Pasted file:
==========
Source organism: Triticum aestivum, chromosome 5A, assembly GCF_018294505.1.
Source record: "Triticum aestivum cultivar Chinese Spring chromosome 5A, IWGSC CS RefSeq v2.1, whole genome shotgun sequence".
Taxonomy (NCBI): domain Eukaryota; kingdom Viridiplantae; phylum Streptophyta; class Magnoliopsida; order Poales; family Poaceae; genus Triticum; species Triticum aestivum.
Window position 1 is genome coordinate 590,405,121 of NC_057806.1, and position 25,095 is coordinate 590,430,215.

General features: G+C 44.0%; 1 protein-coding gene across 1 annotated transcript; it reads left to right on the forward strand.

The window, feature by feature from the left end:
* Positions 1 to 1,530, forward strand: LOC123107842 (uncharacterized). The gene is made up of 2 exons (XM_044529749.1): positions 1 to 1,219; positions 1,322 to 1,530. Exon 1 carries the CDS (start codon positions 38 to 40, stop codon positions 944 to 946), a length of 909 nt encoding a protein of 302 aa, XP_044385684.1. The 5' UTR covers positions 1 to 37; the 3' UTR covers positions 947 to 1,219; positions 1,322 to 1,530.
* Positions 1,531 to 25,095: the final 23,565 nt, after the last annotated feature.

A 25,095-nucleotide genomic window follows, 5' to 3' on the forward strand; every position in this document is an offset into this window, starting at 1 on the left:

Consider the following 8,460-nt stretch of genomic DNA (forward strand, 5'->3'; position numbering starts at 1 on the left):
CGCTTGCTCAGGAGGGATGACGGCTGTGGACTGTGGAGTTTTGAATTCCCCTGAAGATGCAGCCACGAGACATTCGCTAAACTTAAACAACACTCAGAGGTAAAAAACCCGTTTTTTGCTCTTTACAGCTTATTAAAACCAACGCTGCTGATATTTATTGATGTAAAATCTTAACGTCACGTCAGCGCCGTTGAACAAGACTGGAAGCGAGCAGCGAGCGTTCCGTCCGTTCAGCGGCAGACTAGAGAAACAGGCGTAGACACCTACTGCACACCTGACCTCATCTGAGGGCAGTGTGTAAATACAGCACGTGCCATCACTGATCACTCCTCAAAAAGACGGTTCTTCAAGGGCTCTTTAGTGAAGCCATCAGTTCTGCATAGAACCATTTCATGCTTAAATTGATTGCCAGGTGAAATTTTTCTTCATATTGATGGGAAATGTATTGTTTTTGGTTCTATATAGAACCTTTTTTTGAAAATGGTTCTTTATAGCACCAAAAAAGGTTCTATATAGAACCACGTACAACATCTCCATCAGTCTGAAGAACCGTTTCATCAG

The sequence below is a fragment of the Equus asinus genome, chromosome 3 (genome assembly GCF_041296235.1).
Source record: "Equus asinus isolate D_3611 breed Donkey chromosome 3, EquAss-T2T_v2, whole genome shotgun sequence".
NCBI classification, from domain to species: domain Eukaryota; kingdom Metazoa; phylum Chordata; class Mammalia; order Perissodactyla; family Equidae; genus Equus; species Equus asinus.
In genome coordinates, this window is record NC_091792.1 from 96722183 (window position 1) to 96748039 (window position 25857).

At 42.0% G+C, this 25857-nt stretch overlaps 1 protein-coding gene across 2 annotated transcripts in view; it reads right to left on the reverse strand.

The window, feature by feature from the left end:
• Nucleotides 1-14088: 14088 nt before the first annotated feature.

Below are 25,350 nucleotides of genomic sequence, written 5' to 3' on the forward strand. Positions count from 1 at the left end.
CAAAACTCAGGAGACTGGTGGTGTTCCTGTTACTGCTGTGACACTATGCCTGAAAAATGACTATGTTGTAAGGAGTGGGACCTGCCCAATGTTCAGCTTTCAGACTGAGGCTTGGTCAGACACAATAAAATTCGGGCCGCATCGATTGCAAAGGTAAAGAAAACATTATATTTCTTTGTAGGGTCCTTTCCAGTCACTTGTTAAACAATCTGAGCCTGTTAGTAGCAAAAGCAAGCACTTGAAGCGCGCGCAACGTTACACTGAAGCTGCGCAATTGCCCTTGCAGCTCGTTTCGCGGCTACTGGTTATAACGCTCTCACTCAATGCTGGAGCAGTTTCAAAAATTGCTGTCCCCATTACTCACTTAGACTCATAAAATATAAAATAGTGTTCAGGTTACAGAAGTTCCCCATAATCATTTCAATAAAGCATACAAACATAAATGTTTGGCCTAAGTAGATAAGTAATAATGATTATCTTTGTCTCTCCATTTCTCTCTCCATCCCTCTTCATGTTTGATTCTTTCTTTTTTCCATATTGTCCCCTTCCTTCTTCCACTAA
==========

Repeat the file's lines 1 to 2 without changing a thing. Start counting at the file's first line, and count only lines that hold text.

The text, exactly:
Source organism: Triticum aestivum, chromosome 5A, assembly GCF_018294505.1.
Source record: "Triticum aestivum cultivar Chinese Spring chromosome 5A, IWGSC CS RefSeq v2.1, whole genome shotgun sequence".